You know when something happens and you find almost every single aspect of it incredibly frustrating? I had that this weekend with almost everybody involved in the voter registration process.
Let’s start at the start.
- EU elections are coming up (somewhat unexpectedly).
- More than perhaps prior elections, these may be quite deeply political in their own right rather than being read as a protest vote against the government of the day.
- Not enough people who can vote in these elections do vote, and sometimes that is a pipeline problem of them not being registered to vote.
- Registering to vote unless you are UK, Irish or Commonwealth citizen is a faff. You need to declare, using a bit of paper, whether you are voting in your home country or your country of residence. There are easy ways to do this, but the UK hasn’t.
So, a number of groups have started running apps that help register EU citizens; a process which involves paperwork being sent to the electoral services officer in your local authority.
Problem. Lots of them have said that they won’t accept non-ink signatures, so that the forms sent in by these apps will not be valid. There is a provision that bounced applications need to be followed up. But, this is inefficient and puts the burden on local authorities (who have received real terms cuts to budgets between 30 and 50% since the start of austerity policies). And democratic services often bear the brunt of cuts, for example in Northamptonshire (although other issues are also at play there): https://www.bbc.co.uk/news/uk-england-northamptonshire-47967416.
These sites also scoop the registration process for the “easier” category of UK citizens, rather than directly sign-posting them to gov.uk/register-to-vote
These sites have been asked to stop. https://www.theguardian.com/politics/2019/may/04/site-claiming-to-help-eu-citizens-register-to-vote-is-shut-down
The electoral commission is cautioning people against using them. https://www.electoralcommission.org.uk/i-am-a/journalist/electoral-commission-media-centre/to-keep/eu-citizens-urged-to-avoid-unofficial-electoral-registration-websites
But the people running them continued to do so for several days, despite significant risks that people will not be correctly registered in time because electoral services won’t accept their auto-sent forms in 100% of cases. This is really awful and should be a stain on their consciences to have the hubris that because they have created an app that they believe does a good thing, it should continue even when it is proved to be harmful to the public good and people’s democratic options. If you are responsible for depriving someone of a vote because of a poorly designed service whether you are in government or a civic tech volunteer, that should be a heavy burden.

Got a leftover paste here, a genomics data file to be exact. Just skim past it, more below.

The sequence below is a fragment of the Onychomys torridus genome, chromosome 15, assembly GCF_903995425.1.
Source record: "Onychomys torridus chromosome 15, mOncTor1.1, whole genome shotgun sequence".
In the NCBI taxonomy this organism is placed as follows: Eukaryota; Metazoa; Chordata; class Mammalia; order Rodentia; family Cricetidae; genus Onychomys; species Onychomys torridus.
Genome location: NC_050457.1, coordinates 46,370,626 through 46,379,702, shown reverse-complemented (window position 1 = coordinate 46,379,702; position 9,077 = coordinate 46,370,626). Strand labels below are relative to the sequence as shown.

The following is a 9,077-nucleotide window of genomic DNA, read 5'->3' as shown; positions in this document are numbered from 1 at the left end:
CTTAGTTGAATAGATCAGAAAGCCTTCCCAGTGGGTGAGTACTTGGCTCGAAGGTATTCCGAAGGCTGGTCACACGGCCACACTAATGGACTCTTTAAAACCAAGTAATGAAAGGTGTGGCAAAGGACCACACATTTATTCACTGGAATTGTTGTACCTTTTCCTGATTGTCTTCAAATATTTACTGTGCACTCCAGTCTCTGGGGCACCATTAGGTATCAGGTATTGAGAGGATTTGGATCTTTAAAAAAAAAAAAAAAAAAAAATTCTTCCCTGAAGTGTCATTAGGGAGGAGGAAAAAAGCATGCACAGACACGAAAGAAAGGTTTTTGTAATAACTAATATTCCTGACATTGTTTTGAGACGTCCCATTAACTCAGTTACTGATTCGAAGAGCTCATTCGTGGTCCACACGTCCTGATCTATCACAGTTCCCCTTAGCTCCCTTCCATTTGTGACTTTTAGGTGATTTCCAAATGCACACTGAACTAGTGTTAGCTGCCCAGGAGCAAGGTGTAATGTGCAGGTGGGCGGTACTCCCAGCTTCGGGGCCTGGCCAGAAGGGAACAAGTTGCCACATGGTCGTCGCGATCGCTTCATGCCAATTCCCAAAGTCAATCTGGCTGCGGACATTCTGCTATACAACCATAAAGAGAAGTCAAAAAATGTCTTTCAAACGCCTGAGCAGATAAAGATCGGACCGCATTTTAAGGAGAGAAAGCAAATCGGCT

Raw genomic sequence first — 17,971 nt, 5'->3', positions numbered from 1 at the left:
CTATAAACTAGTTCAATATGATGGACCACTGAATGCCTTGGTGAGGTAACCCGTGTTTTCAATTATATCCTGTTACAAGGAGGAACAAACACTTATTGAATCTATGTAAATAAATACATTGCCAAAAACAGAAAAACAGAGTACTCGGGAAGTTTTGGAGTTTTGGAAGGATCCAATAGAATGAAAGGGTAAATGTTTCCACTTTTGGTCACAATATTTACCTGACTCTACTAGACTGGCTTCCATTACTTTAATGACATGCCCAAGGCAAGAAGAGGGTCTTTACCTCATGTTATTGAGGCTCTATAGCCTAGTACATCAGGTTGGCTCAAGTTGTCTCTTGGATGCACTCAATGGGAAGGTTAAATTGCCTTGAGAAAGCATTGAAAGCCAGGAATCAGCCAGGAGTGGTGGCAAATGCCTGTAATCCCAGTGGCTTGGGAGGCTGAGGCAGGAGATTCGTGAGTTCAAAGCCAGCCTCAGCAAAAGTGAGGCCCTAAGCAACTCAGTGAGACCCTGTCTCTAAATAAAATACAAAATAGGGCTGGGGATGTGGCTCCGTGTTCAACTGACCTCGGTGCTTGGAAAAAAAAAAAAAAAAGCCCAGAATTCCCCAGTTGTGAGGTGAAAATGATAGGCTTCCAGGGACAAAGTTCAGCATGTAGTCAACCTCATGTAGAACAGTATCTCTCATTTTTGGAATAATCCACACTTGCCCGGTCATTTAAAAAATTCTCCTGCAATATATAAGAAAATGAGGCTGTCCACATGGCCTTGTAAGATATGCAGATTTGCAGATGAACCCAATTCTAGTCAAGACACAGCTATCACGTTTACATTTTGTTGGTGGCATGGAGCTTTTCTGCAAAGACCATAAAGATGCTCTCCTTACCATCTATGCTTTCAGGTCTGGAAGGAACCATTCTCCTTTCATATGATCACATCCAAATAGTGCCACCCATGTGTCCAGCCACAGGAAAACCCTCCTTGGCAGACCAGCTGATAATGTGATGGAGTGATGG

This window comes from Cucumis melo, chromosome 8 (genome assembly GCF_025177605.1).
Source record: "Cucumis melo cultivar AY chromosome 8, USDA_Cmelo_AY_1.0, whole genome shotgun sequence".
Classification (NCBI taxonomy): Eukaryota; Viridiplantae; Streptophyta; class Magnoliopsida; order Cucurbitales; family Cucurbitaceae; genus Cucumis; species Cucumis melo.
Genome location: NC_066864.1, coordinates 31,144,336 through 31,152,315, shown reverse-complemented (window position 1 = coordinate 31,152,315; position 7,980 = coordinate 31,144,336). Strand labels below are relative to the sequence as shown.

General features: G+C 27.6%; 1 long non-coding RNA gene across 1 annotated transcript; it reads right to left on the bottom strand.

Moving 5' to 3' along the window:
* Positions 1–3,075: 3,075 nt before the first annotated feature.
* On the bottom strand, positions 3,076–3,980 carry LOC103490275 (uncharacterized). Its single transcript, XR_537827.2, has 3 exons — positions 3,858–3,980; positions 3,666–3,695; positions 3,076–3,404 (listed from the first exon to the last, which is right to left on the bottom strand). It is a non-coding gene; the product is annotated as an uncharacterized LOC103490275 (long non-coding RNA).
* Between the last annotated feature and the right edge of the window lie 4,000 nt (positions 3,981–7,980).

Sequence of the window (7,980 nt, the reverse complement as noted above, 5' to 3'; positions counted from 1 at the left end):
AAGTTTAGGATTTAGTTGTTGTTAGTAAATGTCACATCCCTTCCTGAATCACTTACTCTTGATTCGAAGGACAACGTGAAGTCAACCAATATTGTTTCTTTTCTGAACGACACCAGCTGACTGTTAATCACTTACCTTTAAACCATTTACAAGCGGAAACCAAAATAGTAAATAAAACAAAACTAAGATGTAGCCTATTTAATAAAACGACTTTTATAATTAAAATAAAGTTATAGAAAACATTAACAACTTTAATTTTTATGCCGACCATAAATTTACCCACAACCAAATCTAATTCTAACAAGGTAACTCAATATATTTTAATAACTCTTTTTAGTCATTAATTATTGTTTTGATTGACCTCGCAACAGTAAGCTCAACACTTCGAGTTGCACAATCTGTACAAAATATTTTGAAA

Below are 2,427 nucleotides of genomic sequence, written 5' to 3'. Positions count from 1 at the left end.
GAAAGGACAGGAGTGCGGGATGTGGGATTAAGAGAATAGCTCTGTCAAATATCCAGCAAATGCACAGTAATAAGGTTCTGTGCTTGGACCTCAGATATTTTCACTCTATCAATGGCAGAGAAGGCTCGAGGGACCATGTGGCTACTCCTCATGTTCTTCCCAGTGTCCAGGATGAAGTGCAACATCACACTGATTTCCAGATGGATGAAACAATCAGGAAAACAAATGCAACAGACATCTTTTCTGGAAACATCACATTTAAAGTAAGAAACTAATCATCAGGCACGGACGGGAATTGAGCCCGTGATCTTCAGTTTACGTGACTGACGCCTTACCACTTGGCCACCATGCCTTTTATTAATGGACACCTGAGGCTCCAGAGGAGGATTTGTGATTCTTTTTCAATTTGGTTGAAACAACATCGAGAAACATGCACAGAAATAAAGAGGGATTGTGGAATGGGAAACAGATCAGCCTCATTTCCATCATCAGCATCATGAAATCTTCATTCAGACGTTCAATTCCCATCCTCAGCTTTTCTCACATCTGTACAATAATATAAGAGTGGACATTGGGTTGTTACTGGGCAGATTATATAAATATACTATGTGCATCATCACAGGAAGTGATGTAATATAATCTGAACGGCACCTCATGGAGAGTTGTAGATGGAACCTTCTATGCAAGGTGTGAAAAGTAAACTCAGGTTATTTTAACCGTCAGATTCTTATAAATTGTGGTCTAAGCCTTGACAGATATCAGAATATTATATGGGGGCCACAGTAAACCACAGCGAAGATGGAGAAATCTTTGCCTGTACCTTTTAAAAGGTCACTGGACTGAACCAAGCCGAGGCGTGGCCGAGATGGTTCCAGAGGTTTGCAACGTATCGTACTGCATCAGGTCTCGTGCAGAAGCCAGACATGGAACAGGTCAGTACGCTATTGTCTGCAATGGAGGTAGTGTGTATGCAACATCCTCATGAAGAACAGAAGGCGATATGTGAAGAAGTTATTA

Designing services for people requires the ability to know when you’re not doing it right and to be able to either iterate quickly or turn it off. Public trust is damaged by online services that do this sort of shit badly. In a period of a crisis of confidence in institutions, fucking it up is not really an option.
Designing public services is not a hobby, it is the construction of infrastructure. The reason we do it with research, iteration and time is that often there is not a margin of error. No number of people being disenfranchised is acceptable. This isn’t to say that people can’t build where government is failing: they absolutely should. Just that they need to learn the lessons of what that construction process looks like and stop just doing a shit hack day, putting a hat on it and calling it a service. Take time. Do it right, it is too important to get wrong.